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This is a tough question, as both the Quadra and the current model Cintel
Ursa Gold are very high quality machines, and both are capable of excellent

The advantages of CCD telecines are objective: lower initial cost, less to go
wrong, lower operating costs.  Their disadvantages are largely subjective:
their output doesn't have the same "look," so clients are not as enthused
them; and you can't see "live" corrections on a still frame -- at least not
on the earlier machines -- due to the line-array chips used.  A machine in
the Quadra's class might not have all of the range (i.e. the ability to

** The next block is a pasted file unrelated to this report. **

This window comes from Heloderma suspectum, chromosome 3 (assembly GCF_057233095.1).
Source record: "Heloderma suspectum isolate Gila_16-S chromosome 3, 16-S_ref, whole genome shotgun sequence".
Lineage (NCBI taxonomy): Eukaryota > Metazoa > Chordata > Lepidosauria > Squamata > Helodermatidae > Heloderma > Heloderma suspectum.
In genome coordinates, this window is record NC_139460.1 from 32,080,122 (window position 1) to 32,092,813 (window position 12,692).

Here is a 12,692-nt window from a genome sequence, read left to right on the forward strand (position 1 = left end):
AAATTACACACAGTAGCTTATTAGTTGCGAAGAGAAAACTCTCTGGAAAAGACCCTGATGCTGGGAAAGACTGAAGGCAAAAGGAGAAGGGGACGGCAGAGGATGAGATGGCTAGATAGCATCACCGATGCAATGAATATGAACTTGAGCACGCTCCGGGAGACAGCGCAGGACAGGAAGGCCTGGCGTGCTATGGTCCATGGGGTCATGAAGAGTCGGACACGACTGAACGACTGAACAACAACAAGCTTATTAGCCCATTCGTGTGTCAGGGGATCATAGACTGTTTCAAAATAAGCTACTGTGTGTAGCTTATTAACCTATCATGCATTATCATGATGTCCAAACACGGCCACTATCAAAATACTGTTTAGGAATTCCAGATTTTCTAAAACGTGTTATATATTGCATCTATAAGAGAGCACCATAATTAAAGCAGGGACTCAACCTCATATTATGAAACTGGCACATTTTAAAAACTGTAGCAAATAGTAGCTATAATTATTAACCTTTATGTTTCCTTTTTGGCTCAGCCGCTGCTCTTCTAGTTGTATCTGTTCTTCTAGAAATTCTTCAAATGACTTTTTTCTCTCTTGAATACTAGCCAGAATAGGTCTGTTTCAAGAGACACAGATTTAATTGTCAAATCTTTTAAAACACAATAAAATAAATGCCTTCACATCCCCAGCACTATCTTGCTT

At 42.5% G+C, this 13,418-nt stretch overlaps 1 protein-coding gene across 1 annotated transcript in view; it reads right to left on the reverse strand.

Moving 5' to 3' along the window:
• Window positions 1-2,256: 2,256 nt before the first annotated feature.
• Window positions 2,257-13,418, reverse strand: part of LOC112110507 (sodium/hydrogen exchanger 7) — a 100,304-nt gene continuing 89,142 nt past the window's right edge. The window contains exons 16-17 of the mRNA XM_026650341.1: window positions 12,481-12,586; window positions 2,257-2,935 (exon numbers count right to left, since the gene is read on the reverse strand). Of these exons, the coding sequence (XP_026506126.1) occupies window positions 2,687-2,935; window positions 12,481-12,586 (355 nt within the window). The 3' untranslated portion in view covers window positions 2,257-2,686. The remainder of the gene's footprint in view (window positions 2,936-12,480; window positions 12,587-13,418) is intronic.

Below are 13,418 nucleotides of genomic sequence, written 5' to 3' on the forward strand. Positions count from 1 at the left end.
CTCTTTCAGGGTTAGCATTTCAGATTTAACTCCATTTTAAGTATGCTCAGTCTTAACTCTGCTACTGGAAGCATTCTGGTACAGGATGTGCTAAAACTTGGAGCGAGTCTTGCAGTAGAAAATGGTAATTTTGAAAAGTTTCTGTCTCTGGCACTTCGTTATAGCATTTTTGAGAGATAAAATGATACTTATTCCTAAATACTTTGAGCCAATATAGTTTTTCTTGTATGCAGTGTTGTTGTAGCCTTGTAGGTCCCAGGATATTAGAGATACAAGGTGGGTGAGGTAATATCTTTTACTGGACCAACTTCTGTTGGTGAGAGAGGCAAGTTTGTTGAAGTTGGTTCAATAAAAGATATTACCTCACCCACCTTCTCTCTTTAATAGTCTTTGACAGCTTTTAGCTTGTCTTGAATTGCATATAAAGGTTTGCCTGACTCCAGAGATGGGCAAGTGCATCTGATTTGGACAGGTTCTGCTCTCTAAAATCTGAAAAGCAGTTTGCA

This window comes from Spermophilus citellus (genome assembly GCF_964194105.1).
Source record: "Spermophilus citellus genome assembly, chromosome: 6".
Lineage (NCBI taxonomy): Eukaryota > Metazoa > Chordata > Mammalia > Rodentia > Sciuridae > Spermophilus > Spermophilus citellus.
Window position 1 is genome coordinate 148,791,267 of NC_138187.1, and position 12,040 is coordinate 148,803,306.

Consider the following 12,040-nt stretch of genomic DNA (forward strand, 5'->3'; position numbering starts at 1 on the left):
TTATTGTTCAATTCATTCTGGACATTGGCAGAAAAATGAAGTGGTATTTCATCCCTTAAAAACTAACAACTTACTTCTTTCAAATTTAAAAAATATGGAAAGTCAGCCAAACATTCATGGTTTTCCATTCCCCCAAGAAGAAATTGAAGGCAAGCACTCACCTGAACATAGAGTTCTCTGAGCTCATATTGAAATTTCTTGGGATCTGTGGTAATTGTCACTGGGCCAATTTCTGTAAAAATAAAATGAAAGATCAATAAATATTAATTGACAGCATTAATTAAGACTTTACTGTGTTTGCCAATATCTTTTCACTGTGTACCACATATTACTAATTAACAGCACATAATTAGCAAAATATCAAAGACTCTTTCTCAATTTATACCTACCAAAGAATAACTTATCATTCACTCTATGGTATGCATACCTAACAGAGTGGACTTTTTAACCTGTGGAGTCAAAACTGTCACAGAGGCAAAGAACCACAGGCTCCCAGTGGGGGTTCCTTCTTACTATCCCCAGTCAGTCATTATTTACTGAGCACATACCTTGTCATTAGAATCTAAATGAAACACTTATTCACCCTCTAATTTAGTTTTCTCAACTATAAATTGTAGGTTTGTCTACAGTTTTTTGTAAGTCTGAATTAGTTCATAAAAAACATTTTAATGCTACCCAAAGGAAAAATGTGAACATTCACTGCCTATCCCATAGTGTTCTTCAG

satisfactorily handle very different types of film or over- and underexposed
images) of a recent flying spot telecine, but Philips and Kodak proved this
was not an inherent limitation of CCDs in the "Spirit," which may be thought
of as the Quadra's big sister.

As a PS to Dick Hobbs' posting on this subject, I'd just like to add that in
the Cintel Ursa Gold, A-to-D conversion takes place just past the
photomultiplier stage, after which the video path stays digital.
 Consequently, although the two machines are very different in terms of
actual design, the overall concepts are not so dissimilar as they may appear.

Christopher Bacon
DuArt Film & Video